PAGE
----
On June 30, an era draws to a close at The Huntington as President Steve Koblik steps up to his well-deserved retirement. Before we turn the page to the next chapter in our history, Susan Turner-Lowe, vice president for communications and marketing at The Huntington, casts an eye over the life, learning, leadership, and legacy of the man who has guided this institution for nearly 14 years. What follows is an excerpt from her feature article on Koblik in the Spring/Summer 2015 issue of Huntington Frontiers.
KOBLIK SET HIS SIGHTS ON THE HUNTINGTON DECADES AGO. He was born and raised in Sacramento. His father was an architect; his mother, a homemaker, had been a self-proclaimed flapper in the 1920s—fun-loving, high-spirited, bathtub gin drinking, always in search of adventure, says her only son. That could well explain his indefatigable nature. (He credits his daily naps.)
He earned his undergraduate degree at UC Berkeley, got his master’s at University of Stockholm, and holds a Ph.D. from Northwestern. As a graduate student, he homed in on Sweden’s role in World War II and focused his dissertation there; later, he dug into Sweden’s role in the Holocaust and wrote a highly acclaimed book on the topic: The Stones Cry Out. It was in Sweden that he met his future wife, Kerstin Olseni. They have been married 47 years and have two children and four grandchildren.
After living on and off for nine years in Sweden, he returned to Southern California to teach at Pomona. And over time, he became deeply familiar with, and a bit obsessed by, The Huntington.
“In the ’60s, I walked through the doors of the Library with bushy hair and a mustache, wearing clogs. And they took one look at me and said, ‘Steve, you’re a nice guy. But we don’t let people like you in this place.’” A bit of a bohemian by looks, he was nevertheless a serious scholar, interested in the history of Southern California and wanting to do some research on Henry Huntington himself. The closed atmosphere—one that suggested clubbiness and exclusivity—irked him. He wouldn’t let it go.
He remembers telling friends, “I’d like to be president of The Huntington one day.”
In the meantime, he won one teaching prize after another at Pomona, became dean of the faculty at Scripps, and then went on to take the helm at Reed College in Portland, Ore. He held the presidency there for nine years.
And then, by a remarkable confluence of events, The Huntington presidency opened up, and Koblik was in perfect position for the job.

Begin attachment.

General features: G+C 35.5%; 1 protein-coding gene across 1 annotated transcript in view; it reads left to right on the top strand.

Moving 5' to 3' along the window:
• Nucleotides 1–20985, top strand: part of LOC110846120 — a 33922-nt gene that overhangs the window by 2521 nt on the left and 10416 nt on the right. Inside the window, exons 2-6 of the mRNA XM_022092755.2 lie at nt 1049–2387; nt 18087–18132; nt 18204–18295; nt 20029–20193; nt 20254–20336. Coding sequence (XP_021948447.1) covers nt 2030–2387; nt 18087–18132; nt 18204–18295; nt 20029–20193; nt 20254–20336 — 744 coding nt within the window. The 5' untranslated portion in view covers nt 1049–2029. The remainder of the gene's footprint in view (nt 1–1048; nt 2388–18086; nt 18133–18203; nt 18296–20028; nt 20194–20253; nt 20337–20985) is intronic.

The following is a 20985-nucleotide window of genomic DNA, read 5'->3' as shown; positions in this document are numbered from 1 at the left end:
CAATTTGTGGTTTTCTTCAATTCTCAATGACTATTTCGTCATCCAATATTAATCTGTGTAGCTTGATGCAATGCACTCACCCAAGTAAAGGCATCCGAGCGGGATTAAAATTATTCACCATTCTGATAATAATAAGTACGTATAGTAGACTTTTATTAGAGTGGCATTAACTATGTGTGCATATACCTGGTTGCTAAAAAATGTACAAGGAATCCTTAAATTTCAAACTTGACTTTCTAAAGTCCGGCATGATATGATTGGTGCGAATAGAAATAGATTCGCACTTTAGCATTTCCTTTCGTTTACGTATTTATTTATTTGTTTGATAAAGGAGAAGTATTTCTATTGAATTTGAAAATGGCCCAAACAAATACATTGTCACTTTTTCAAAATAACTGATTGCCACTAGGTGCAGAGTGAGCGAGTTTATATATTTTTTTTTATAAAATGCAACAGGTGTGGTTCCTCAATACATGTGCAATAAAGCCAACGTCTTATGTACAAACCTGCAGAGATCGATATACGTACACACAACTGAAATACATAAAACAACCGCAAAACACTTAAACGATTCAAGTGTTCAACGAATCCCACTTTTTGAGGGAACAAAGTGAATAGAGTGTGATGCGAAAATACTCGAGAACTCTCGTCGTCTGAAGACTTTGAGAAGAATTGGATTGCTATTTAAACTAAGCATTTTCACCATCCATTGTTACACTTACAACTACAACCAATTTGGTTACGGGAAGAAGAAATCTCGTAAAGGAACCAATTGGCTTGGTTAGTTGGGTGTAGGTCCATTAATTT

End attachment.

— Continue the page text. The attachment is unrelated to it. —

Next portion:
HE MOVED FROM REED TO THE HUNTINGTON in the fall of 2001. Sept. 11, in fact, was the day of Koblik’s first board meeting. One might have seen this as a really bad omen, but Koblik saw it as a time for strength and courage, and a time to pull together in the wake of the terrorist acts. So instead of closing The Huntington for the day and sending people home, he kept the gates open and watched as visitors came by the dozens, then the hundreds—searching for solace, for comfort, for meaning.
It is the essence of the place, and something Koblik realizes deeply. It’s sometimes hard to articulate exactly what The Huntington does for people. It doesn’t cure cancer; it isn’t in the business of providing meals to the homeless; it doesn’t take in stray animals; it’s not the kind of nonprofit that pulls at one’s heartstrings the way the Red Cross does. It’s not trying to be that. And it’s not like a college or university in the conventional sense, even though it is involved in research and education. But, it does not award degrees; it has no alumni. So it can be a little challenging to articulate what brings people to The Huntington and fuels their passion and commitment to the place.
Koblik explains his own passion for it in this way: “The Huntington is the keeper of the flame. We collect and preserve culture, and we celebrate human achievement, and that is fundamental if you want to know who we are as a people and where we might be going.” The Huntington’s collections explain so much about how the United States came to be—warts and all—with historical, literary, and artistic documentation that speaks to the early formulations of the rule of law (think Magna Carta); the Founding Fathers, slavery and the Civil War, the mission period and Native Americans, expedition and discovery, railroads, women’s suffrage, immigration, exclusion, innovation and invention, exploitation and emancipation. And the breadth and depth of The Huntington’s collections is simply astonishing: from micro to macro. Here is a library with nine million items, and a European and American art collection that spans six centuries. And all this is set among beautiful, world-renowned botanical gardens with 15,000 species, many of them rare and endangered.
Back when Koblik was organizing The Huntington’s first comprehensive fundraising campaign, the renowned AIDS researcher David Ho said, “We give people life. You give people meaning in life.”
THE AFTERNOON BEFORE KOBLIK’S FIRST DAY ON THE JOB, he walked over to the mausoleum, the gravesite of Henry and Arabella Huntington. “He wanted some quiet time there,” says Kerstin. “He had said he wanted to think deeply about what Henry Huntington might do, and how he would want the institution run.”
In some respects, Koblik’s game has been a collaboration, in part, with Henry Huntington himself—constantly thinking about what the founder’s intentions might have been and whether Koblik’s decisions and the institution’s direction have lined up with those intentions. But the collaborative spirit goes deeper and wider than that—with area institutions, disparate groups of donors, his boards, the staff. “Together,” he says, “we did this.”
You can read the full article online.
Susan Turner-Lowe is vice president for communications and marketing at The Huntington.